Unless one lives in a cave secluded from any civilization, it is unlikely one has never heard of Amy Chua’s best seller,”Battle Hymn of the Tiger Mother”. Here’s an excerpt from the book:
“Here are some things my daughters, Sophia and Louisa, were never allowed to do:
*attend a sleepover
*not play the violin
*complain about not being in a school play
*watch TV or play computer games
*not make a grade below A
*have a playdate
*choose their own extracurricular activities
*not be the No. 1 student in every subject except gym and drama
*not play the piano
If one thinks this is outrageous, then they aren’t alone. Studies show that 70% of parents in Western societies believe that stressing academic excellence is not good for children. The same study finds that no parents belonging to Eastern cultures like China believe the same thing.
To find out why parents in Eastern cultures are so driven and why their tots excel academically compared to our not-so-outstanding youths, this writer looked deep into the vaults of research. Despite the fact that over 63% of parents surveyed worldwide believe that the strict Eastern parenting is better for children, many parents simply don’t adhere to it.Moreover, despite the fact that Western cultured parents being better managers of their children’s education, they simply fail at structuring their extracurricular activities and free time which greatly hampers their overall academic success.
Studies reflect that parents of Western cultures, i.e American, care more about their child’s happiness and well-being versus their grades and academic achievement.American parents are more permissive and authoritative. A permissive parent would say something like, “I allow my child to make most decisions involving him/her for himself/herself.” An authoritative parent is the neutral parent who permits their child to have a say-so in many of their child’s upbringing but makes the final call on what is best for him/her.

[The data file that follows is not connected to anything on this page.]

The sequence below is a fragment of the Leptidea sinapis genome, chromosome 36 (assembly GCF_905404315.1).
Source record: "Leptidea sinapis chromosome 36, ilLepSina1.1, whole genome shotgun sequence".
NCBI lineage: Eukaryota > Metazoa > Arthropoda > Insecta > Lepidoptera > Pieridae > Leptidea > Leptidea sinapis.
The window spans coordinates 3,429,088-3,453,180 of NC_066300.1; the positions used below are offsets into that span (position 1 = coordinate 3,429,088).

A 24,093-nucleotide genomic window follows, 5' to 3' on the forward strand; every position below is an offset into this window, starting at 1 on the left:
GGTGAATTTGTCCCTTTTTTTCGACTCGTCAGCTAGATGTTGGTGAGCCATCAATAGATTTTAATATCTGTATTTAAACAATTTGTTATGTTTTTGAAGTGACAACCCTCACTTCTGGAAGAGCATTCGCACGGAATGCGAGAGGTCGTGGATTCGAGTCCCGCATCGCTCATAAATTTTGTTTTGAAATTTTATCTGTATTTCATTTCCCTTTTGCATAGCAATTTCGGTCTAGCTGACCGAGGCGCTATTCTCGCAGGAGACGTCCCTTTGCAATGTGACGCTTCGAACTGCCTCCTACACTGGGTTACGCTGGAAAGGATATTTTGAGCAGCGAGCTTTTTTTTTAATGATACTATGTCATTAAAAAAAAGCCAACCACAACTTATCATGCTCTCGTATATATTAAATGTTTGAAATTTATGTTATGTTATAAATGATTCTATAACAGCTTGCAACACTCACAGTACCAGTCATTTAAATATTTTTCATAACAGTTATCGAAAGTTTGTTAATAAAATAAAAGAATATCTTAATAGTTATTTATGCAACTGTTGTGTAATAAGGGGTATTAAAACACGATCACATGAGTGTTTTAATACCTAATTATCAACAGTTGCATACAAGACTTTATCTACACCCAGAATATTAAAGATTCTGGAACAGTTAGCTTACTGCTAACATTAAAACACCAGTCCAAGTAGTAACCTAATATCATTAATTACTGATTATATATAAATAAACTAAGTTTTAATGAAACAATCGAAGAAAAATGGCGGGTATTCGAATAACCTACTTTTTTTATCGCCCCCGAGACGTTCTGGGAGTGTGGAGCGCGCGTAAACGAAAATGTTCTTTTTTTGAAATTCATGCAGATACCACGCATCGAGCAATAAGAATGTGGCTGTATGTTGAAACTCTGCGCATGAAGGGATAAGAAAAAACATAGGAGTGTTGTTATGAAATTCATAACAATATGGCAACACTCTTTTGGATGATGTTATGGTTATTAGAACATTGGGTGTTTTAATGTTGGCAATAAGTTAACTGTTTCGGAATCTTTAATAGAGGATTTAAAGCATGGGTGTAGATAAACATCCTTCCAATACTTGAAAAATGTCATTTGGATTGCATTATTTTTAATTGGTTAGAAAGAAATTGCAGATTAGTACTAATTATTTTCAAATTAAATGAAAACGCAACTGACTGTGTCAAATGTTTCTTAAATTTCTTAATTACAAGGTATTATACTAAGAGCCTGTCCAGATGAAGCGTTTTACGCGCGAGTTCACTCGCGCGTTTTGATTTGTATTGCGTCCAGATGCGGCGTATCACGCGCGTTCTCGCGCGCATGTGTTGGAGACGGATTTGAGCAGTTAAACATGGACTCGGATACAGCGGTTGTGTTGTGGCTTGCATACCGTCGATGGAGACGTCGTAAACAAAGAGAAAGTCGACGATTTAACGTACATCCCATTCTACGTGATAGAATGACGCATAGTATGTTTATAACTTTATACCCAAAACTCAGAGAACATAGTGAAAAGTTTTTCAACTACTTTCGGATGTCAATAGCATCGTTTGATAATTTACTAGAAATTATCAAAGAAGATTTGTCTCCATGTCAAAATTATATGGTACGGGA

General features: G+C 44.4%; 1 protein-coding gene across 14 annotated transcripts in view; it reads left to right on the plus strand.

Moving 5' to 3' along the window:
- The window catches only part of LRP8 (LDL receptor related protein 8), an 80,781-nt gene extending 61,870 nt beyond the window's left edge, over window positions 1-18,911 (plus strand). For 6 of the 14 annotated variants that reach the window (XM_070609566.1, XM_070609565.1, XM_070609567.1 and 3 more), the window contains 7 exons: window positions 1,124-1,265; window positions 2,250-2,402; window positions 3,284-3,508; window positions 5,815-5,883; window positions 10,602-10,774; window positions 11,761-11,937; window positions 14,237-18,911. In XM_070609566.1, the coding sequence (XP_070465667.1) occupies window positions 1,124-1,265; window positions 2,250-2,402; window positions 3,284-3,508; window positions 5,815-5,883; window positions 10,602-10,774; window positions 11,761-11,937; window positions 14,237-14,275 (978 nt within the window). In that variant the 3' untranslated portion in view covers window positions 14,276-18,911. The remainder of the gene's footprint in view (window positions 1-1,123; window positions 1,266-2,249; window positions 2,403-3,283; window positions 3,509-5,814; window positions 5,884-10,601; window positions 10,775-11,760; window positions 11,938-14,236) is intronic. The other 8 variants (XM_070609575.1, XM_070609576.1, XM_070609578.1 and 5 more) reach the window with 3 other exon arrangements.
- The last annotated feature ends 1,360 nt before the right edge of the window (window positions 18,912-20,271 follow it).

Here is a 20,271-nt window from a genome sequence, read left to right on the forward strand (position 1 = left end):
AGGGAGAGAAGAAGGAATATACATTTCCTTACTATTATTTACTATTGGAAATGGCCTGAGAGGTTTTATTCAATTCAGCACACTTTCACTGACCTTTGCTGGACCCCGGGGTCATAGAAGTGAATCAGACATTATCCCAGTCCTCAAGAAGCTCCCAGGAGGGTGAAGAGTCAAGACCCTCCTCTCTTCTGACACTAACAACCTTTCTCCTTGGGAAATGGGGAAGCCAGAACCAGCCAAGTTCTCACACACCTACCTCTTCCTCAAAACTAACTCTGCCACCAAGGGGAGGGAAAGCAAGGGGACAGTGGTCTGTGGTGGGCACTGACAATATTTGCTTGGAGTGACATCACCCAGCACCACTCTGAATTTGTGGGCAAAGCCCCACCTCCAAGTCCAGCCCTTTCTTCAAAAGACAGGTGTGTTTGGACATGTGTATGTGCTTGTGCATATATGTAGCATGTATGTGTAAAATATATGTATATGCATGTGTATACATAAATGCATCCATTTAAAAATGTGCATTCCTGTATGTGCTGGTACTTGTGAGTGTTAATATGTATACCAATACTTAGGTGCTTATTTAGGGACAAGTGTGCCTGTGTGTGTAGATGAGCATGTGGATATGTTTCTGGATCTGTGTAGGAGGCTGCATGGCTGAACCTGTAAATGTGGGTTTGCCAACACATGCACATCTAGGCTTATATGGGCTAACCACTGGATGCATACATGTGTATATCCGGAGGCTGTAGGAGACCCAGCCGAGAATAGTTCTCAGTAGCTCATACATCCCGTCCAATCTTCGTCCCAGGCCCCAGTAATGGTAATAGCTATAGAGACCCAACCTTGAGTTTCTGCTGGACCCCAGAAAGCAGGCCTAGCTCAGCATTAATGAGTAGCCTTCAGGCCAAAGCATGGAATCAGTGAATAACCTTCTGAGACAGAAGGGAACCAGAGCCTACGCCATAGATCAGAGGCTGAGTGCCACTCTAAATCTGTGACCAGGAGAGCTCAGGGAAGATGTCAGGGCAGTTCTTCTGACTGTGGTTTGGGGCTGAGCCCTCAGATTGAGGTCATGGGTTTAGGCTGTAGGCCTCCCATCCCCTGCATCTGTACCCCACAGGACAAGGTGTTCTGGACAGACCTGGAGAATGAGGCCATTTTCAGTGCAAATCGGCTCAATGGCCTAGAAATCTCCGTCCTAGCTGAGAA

While there is no problem with allowing a child to have their own interests and hobbies, American parents focus more on these activities than Chinese parents do. Teaching social skills to their children is very important to American parents, however research shows that this is very unimportant to Chinese parents. It is the structured, strict boundaries, and authoritative parenting style that seems to make children excel academically, research indicates.This writer stresses that moderation is key and excessive or extreme measures in parenting can undo any benefits as with anything in life.
It is for this reason that Chinese children are given the unshakable stereotype that they are smarter, more gifted, more motivated,and more successful than other children around the world. Indeed, they have proven this fact in numbers over the decades. But, the dominant parenting style that provides the backbone for their successes are possible for any parent worldwide to adopt if they choose. Rousing a fury among Internet commentators worldwide, Chua touts her successes at creating daughters with prestigious academic rankings by denying them simple pleasures. It is this self-deniable that many people question as being sane and not preposterous.Chua calmly retorts to those who argue against her parenting style that her daughters will be less likely to seek counseling, legal troubles, acquire addictions, and have marital failures. These problems she continues in summation, currently plague Americans more so than any other nation worldwide.However, research refutes her claims.
Many scientists argue that perfectionism creates a cataclysm of obsessive compulsiveness. Who wants that? If one has ever been married to or been raised by someone suffering from OCD, it’s not pretty! As expected, religious sects have weighed in their opinions from the “sacred cloth”.They say success can be defined in many ways.There’s no exact way to measure success (relates to the definition of normalcy). Yet we Westerners are largely insecure, self-engrossed, and not involved enough with our children. We have relaxed our morals, our ethics, our standards to the point that parents of Eastern societies often have a right to laugh at us.
Perhaps we should not be angered by Chua’s audacious bragging and blinding parental accolades and instead reflect inward at any shortfalls made in our child rearing. Where can we make a difference in children’s lives right now? If childless, are there any charitable organizations that we can take part in to make an impression on those who stand to inherit the future?